Fear is built into our biology. In fact, it keeps us safe — alerting us to danger and saying, “Hey, you need to be careful,” or, “Heads up, be ready for this.” A phobia, on the other hand, is an excessive or irrational fear.
If you experience intense fear and anxiety in public, open, or enclosed spaces, while standing in line or in a crowd, and/or whenever you leave the house, you might have a specific phobia called agoraphobia. Let’s learn more about this, starting with a clear agoraphobia definition and ending with treatment options for agoraphobia (sneak peek: this disorder is highly treatable, and with the help of a professional, you can learn to manage it).
Agoraphobia Definition: What Is Agoraphobia the Fear of?
Agoraphobia is defined by the Diagnostic and Statistical Manual of Mental Disorders, Fifth Edition (DSM-5), as the “marked fear or anxiety about two (or more) of the following: using public transportation, being in open spaces, being in enclosed spaces, standing in line or being in a crowd, and/or being outside of the home alone.”
Individuals with agoraphobia severely fear and avoid situations of the like out of worry that they won’t be able to escape or get help if they start to panic – they go to drastic measures to avoid losing control. It is reported that 1% to 2% of US adults and 2% of US adolescents are diagnosed with agoraphobia.
What Does Agoraphobia Feel Like?
Agoraphobia can come with a range of emotions: above all, it can make one feel extremely fearful and anxious, when confronted with the situations (or even thoughts about the situations) that scare them. It can also make one feel really frustrated, disappointed, and hopeless.
It can also cause one to feel embarrassed if they’re unable to leave their home and have to rely on others for basic necessities like food and household supplies. Further, severe cases of agoraphobia can cause one to develop depression and other mental health conditions.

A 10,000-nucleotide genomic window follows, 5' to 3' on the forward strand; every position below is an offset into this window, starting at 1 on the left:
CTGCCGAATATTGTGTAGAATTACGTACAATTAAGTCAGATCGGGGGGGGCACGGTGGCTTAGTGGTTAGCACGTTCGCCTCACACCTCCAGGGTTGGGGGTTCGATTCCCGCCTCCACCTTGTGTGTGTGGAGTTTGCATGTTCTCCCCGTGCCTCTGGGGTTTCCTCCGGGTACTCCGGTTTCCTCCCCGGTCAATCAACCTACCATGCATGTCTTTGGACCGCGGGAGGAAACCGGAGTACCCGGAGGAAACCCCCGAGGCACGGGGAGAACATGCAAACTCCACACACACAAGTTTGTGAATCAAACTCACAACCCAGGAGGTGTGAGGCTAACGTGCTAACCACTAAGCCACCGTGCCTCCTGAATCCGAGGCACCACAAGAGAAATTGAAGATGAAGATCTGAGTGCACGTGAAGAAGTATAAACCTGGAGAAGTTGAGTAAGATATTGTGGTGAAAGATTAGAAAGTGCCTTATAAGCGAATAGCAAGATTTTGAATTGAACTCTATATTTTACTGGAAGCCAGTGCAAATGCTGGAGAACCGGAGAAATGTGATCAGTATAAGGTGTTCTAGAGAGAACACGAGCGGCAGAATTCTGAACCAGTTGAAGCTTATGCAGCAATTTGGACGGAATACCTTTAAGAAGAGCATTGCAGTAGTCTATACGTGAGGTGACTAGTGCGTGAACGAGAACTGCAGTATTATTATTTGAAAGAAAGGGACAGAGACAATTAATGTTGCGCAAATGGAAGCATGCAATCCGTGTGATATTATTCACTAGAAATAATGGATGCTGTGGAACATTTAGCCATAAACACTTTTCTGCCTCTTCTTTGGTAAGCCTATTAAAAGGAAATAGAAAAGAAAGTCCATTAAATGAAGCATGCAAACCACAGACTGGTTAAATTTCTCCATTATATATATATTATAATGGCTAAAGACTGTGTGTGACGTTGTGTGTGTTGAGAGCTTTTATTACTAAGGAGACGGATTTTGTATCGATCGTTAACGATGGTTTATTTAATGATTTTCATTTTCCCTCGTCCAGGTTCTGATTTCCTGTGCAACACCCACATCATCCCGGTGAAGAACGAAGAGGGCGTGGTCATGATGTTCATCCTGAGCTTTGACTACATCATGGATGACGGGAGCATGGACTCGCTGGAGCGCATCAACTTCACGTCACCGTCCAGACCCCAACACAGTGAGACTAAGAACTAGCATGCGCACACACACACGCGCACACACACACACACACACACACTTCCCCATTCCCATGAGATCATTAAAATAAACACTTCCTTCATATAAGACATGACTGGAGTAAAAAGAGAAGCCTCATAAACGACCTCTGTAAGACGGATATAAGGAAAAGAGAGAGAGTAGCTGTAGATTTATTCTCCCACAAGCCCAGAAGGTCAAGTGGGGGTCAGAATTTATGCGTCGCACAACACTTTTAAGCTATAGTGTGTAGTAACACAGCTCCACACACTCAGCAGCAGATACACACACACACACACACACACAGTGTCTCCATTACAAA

Is Agoraphobia Just Anxiety?
Agoraphobia isn’t “just” anxiety. Many of us encounter day-to-day anxiety or anxiety about specific situations, events, outcomes, etc. However, agoraphobia is characterized by extreme fear and anxiety that causes the individual significant distress.
What Are Agoraphobia Symptoms?
Again, the primary characteristics of agoraphobia are intense fear and anxiety of the select situations listed earlier. If the individual isn’t able to avoid these fear- and anxiety-inducing situations, then they might experience the following symptoms of anxiety:
- Quickened heartbeat
- Shaking or trembling
- Chest pain
- Breathing issues
- Dizziness or nausea
- Difficulty swallowing
- Fear of dying
- Panic attacks
What Is an Example of Agoraphobia?
Jonathan has a crippling fear of riding in a taxi… and on the bus, as well as on the subway. Fortunately for him, he’s able to avoid public transportation with ease, as his work is remote and there’s a grocery store just around the corner that he walks to. But he also has severe anxiety in crowded spaces and long lines – which aren’t always easy to avoid at the grocery store or even on the way to the grocery store.
Jonathan avoids the crowds and long lines as best he can, going to the store first thing in the morning and just before close. When this tactic doesn’t work, he leaves and returns the next day. But, inevitably, he sometimes gets stuck in crowds on the sidewalk. This always incites panic, and Jonathan breaks into a run to get home as quickly as possible.